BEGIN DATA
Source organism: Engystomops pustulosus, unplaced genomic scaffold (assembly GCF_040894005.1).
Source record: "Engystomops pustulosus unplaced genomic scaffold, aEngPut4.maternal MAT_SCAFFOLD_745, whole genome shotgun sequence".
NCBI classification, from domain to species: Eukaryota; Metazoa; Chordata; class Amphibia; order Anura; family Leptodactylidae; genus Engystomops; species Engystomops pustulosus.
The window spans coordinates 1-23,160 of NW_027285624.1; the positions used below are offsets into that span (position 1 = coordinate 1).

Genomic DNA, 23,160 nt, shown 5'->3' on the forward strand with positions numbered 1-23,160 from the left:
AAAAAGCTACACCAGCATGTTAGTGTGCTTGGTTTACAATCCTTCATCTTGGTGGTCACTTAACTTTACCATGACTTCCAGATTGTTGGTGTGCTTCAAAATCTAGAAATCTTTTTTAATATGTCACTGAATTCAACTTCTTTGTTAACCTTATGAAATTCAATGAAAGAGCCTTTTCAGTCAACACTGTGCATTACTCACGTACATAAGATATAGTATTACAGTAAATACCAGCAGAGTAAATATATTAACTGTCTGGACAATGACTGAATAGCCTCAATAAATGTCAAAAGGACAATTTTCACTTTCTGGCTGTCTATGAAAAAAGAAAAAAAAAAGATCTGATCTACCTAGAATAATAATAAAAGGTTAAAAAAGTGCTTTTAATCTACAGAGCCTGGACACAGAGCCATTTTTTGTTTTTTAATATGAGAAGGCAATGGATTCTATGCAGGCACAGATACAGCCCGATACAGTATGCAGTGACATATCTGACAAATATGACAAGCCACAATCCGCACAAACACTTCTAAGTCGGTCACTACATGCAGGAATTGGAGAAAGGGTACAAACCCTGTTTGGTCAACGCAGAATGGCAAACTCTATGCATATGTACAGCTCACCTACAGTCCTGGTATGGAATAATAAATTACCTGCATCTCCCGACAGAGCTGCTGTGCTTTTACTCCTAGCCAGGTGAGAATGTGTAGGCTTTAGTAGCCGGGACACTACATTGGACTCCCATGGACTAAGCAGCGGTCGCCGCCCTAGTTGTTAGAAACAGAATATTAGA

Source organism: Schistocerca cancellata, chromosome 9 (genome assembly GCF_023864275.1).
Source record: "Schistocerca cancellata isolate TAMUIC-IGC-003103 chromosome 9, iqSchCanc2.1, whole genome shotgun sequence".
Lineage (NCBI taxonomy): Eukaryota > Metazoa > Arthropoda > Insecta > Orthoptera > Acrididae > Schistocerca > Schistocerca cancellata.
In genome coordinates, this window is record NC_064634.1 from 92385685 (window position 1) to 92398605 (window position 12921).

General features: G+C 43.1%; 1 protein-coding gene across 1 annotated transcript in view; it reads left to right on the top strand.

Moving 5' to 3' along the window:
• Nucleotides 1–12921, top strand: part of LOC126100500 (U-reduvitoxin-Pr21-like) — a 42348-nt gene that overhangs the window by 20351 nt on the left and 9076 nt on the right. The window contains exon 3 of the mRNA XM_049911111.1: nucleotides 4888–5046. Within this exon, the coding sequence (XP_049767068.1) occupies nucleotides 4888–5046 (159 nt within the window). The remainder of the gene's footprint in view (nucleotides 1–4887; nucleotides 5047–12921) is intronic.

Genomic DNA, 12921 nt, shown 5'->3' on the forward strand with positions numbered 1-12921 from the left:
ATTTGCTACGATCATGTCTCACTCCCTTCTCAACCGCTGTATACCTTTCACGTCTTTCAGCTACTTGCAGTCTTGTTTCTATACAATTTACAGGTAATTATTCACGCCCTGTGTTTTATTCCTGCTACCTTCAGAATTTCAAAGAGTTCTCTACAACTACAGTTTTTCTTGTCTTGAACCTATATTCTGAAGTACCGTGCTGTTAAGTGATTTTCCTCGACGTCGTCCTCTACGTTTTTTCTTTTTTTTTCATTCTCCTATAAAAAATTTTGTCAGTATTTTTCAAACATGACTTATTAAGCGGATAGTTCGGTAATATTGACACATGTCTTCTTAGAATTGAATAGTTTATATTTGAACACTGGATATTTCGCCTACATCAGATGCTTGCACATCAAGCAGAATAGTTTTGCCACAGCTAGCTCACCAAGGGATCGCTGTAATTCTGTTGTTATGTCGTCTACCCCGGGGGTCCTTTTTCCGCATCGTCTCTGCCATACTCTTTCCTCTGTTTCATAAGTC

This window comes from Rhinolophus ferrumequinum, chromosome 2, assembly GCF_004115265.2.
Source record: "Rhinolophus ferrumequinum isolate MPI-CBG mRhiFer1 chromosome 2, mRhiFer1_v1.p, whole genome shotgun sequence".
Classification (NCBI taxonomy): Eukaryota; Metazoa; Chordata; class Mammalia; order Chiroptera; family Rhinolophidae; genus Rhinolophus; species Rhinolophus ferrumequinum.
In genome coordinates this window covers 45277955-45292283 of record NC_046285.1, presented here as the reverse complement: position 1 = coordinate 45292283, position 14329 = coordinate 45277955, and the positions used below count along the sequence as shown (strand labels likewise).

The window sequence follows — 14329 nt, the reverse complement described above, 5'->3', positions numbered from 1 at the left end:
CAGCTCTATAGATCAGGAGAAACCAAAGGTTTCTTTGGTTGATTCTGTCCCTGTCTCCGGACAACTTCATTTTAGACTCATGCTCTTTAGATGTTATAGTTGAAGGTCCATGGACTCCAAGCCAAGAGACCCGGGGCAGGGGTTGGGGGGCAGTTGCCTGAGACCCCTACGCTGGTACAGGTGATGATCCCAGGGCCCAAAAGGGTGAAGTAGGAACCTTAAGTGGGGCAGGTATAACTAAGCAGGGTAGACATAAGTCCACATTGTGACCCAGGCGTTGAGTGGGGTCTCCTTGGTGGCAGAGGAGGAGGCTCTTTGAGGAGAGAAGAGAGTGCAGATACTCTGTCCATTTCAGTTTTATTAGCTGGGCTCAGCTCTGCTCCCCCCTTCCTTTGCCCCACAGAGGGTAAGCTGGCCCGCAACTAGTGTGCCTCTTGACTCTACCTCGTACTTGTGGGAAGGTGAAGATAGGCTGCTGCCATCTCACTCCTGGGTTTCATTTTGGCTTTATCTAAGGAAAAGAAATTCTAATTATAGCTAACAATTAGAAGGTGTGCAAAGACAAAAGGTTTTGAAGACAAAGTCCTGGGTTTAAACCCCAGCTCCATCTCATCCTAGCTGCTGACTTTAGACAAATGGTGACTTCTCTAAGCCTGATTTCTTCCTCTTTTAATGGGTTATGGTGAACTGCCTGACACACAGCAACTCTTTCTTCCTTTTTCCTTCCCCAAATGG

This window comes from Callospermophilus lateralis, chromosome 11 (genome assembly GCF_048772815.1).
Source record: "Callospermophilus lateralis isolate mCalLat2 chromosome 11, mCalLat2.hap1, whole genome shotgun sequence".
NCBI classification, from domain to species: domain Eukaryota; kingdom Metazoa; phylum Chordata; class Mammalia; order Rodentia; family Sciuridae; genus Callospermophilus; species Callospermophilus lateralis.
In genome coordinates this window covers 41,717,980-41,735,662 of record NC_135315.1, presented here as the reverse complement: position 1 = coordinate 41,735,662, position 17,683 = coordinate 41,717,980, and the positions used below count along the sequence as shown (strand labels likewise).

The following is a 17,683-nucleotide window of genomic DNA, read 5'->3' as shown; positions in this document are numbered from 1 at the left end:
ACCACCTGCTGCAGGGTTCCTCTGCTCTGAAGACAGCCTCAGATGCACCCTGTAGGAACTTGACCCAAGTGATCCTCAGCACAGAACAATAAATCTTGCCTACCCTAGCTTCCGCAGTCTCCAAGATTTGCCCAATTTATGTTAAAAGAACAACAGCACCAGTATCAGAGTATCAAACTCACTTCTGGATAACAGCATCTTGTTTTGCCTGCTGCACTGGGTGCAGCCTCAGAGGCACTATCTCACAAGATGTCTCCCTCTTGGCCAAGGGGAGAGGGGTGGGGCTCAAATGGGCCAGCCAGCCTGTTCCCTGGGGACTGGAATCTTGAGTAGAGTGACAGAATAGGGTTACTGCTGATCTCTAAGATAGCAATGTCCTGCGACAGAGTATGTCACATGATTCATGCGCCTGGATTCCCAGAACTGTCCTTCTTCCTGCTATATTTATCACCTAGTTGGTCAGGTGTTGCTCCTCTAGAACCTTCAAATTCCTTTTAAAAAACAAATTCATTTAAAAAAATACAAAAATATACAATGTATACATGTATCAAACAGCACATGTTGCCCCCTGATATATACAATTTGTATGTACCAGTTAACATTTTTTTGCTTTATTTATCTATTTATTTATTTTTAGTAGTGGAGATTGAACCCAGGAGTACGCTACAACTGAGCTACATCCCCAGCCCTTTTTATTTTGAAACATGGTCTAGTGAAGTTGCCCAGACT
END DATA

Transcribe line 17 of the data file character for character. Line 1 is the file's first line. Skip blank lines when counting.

Source record: "Rhinolophus ferrumequinum isolate MPI-CBG mRhiFer1 chromosome 2, mRhiFer1_v1.p, whole genome shotgun sequence".